Breastfeeding lowers heart disease and stroke risk for women after pregnancy
Earlier short-term studies on breastfeeding after pregnancy shows following benefits to mother
But there are no long-term studies that show breastfeeding impact on women after pregnancy. A long-term study by the researchers from the Chinese Academy for Medical Sciences, Beijing, China and the Oxford University, Oxford, United Kingdom shows risk reduction to stroke and risk reduction to the development of heart diseases later in the life with breastfeeding in addition to benefits to born babies. Researchers had conducted a eight-year-long study with nearly 289,573 middle-aged women with an average age of 51 years. The study results show
Researchers say breastfeeding benefits women after pregnancy as the fat clearing system and body metabolism were restored. Breastfeeding eliminates stored fat quickly and completely in women after the birth of the baby. The guidelines of the World Health Organization suggests breastfeeding up to two years or longer. Senior author of the study was Professor Zhengming Chen, D.Phil., from the University of Oxford. The study findings were published June 21, 2017, in the American Heart Association. Title of the article was "Breastfeeding may reduce a mother's heart attack and stroke risk".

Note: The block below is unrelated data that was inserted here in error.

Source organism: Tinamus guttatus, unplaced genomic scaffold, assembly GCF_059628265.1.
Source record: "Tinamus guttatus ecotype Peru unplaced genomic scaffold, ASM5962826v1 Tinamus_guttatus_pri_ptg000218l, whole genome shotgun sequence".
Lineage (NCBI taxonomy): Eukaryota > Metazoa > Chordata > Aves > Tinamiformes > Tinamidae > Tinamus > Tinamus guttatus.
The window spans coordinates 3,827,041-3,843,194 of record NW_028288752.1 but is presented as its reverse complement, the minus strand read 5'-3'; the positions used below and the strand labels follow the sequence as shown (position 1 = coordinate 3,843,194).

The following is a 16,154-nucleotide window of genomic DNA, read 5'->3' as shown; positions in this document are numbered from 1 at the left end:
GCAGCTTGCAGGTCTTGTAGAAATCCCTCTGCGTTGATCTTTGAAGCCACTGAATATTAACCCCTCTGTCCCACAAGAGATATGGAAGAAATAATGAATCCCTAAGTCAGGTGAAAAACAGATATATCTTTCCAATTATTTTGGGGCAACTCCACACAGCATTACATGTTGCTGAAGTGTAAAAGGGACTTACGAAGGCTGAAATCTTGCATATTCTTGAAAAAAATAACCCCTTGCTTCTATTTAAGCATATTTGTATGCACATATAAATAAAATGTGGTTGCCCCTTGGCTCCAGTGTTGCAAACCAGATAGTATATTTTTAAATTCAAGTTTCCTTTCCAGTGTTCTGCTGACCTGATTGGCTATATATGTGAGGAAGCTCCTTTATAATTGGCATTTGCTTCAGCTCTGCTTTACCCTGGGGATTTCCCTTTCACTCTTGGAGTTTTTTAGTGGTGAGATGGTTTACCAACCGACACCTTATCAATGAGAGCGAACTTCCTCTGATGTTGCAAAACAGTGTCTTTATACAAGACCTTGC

Continuous mental stress such as depression and anxiety increase death risk in heart disease patients
A study by the researchers suggest mind relaxation to reduce the risk of death to heart disease individuals who experience continuous mental distress such as depression and anxiety, ranging from moderate to severe intensity. Researchers had conducted studies among 950 individuals with stable coronary heart disease, aged between 31 and 74 years. All the participants had either a heart attack or hospitalized with severe chest pain during the past three years. Their study shows risk with continuous mental distress as follows
Researchers collected validated general health questionnaire (GHQ30) during the study duration. They graded the patient's mental distress according to its severity and length of time. They tracked health and survival of patients for 12 years. During the study duration, deaths recorded were
Researchers say stress hormone levels increase with mental distress activities. Continuous mental distress activities result in harmful physiological changes. They also say that their study shows the relationship between psychological distress (such as depression and anxiety) and cardiovascular disease. Lead author of the study was Dr. Ralph Stewart, a cardiologist, from the University of Auckland. The study findings were published in the journal Heart. Title of the article was "Persistent psychological distress and mortality in patients with stable coronary artery disease".
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Published by Jammi Vasista, Chennai, India.